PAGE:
A colleague recently recommended that I consider joining a church small-group doing the “Daniel Fast”. Here’s what the fast is all about, according to Wikipedia… “The Daniel Fast is a religious partial fast that is popular among Evangelical Protestants in the United States in which meat, wine, and other rich foods are avoided in favor of vegetables and water for typically three weeks in order to draw the believer closer to God” Sound good? You bet. But in reality this is a great example of a poor health practice. What will happen on the fast is that followers will lose 10 pounds at the end of the three weeks. They will be very happy with that and tell all thier friends. But the plan is intentionally short term and unintentionally non-sustainable. So the followers go back to eating as they had before, and one month later, they’ve gained back the 10 pounds and 5 pounds more. Do they tell others about that? Not so much, and the plan is perceived by the congregation as a “success”.
And what’s ironic is that the plan leaves out a food that is not only healthy but a frequent part of Jesus’ diet – fish. Furthermore, the “Plan” focuses on food choices only, and totally missies the equally important aspect of movement when it comes to health.
But alas, you say, the plan makes no claim regarding either weight or health, it is simply a way to draw near to God. Here’s what the official website says in its FAQ section: “Many people do use the Daniel Fast eating plan to improve their health and for weight loss”, and the homepage includes a prominent link to the book “The Daniel Fast for Weight Loss”. So, let’s be honest here, the underlying message is that the plan helps you lose weight and is good for you. That certainly was the case for Daniel and his compatriots when they were placed in surroundings that encouraged gluttony, but what does it mean for us in our day-to-day lives?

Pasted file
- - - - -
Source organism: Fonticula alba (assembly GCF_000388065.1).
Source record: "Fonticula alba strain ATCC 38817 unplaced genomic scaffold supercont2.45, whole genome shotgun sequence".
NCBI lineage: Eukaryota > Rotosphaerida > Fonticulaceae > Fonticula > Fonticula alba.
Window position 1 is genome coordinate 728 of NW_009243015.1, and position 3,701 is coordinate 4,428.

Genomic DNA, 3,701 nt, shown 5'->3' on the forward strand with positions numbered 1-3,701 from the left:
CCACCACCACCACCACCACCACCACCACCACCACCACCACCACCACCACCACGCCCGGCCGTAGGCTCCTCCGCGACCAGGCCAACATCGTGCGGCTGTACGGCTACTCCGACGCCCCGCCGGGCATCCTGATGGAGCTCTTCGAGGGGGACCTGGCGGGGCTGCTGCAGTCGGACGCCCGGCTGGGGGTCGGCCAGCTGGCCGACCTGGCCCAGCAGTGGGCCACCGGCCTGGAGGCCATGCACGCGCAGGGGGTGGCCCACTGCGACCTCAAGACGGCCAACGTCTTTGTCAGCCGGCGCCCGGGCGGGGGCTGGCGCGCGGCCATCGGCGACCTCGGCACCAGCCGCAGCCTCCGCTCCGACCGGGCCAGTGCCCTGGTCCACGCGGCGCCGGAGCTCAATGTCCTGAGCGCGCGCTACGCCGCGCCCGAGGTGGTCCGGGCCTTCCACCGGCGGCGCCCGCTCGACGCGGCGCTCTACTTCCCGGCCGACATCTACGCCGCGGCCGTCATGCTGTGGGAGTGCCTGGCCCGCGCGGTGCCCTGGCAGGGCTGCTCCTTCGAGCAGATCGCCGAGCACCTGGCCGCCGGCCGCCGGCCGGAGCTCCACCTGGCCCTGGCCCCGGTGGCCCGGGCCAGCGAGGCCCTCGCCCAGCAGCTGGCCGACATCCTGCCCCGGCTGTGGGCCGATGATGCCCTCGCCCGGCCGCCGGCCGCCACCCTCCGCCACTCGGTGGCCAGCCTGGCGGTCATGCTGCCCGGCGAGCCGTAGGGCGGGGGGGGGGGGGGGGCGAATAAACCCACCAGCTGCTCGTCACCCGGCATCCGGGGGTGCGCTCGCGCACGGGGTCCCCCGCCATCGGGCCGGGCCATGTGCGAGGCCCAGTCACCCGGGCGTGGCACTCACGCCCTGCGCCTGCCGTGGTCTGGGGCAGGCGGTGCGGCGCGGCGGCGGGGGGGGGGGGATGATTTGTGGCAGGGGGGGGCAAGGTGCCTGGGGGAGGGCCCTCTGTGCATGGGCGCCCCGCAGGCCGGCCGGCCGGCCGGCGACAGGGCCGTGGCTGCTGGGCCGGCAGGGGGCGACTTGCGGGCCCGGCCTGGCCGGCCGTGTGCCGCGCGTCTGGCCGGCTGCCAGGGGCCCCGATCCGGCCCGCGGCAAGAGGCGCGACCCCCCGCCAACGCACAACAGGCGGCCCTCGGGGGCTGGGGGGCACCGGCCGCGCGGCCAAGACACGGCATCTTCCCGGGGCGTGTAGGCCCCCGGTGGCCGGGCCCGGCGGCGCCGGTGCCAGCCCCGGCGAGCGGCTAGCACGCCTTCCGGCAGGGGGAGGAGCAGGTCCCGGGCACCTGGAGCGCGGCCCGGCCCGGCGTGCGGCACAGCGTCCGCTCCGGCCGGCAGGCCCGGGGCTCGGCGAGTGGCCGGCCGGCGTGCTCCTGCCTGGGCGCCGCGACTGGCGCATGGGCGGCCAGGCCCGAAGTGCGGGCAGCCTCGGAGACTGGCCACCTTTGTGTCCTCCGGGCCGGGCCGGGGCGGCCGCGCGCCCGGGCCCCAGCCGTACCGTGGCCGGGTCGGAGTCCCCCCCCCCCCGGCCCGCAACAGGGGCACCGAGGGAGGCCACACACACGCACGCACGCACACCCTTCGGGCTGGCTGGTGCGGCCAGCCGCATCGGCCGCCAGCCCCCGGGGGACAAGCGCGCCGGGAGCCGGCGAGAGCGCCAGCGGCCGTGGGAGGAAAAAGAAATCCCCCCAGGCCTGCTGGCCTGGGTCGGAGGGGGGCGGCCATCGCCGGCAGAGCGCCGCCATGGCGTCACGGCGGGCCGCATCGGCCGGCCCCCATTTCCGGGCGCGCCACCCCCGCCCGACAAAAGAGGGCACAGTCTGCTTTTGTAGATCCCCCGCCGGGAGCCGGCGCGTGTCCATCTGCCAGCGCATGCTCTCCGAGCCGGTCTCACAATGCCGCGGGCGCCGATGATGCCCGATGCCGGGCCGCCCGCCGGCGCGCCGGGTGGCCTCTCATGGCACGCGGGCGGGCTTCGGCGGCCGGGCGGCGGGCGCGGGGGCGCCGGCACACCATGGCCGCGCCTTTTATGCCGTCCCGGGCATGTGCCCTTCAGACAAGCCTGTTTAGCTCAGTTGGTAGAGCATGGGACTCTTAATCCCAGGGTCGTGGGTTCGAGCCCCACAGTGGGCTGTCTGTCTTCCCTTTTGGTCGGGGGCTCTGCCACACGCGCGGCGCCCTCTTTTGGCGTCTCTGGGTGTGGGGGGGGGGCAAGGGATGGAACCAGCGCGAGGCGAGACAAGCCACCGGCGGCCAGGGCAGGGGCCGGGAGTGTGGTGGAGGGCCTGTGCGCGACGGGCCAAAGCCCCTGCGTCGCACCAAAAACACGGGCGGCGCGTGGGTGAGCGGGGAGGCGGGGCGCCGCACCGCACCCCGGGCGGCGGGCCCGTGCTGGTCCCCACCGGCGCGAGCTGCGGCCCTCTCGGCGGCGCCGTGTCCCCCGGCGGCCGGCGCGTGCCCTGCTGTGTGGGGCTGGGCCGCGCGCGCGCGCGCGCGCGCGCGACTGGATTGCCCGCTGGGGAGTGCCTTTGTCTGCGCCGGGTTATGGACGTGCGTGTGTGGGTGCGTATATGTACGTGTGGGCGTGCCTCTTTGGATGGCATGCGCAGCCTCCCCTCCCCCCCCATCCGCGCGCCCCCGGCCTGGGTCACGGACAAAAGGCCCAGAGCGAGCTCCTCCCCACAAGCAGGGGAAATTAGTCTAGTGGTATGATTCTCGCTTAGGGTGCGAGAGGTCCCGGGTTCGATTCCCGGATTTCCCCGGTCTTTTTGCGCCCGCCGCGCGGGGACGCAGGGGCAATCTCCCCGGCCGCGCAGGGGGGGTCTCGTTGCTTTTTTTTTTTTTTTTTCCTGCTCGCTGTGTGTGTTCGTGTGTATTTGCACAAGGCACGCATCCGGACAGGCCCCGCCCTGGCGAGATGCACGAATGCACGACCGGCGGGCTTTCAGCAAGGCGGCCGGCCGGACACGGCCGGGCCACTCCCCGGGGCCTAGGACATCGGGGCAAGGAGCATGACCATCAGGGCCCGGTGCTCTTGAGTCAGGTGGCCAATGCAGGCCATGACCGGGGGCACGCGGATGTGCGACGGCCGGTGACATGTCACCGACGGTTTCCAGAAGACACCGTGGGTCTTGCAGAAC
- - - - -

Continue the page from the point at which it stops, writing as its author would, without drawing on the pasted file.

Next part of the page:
What seems to underlie all such short-term fixes is the notion that, somehow, the intervention is going to “fix” our body, to change us in some fundamental – and lasting – way. But that’s not how reality works. Jesus says we are to pick up our cross daily, and that goes for physical disciplines well as spiritual discipline. We have to develop behavioral changes that are sustainable and part of our day-to-day world, hence the tem ‘life-style’ changes.
Needless to say, I don’t plan to join a Daniel Fast group. I hope that the community of faith will abandon these short term fixes and move towards more lasting and meaningful changes that improve not only our relationship with the Lord, but our ability to serve Him through serving others with healthy capable minds and bodies.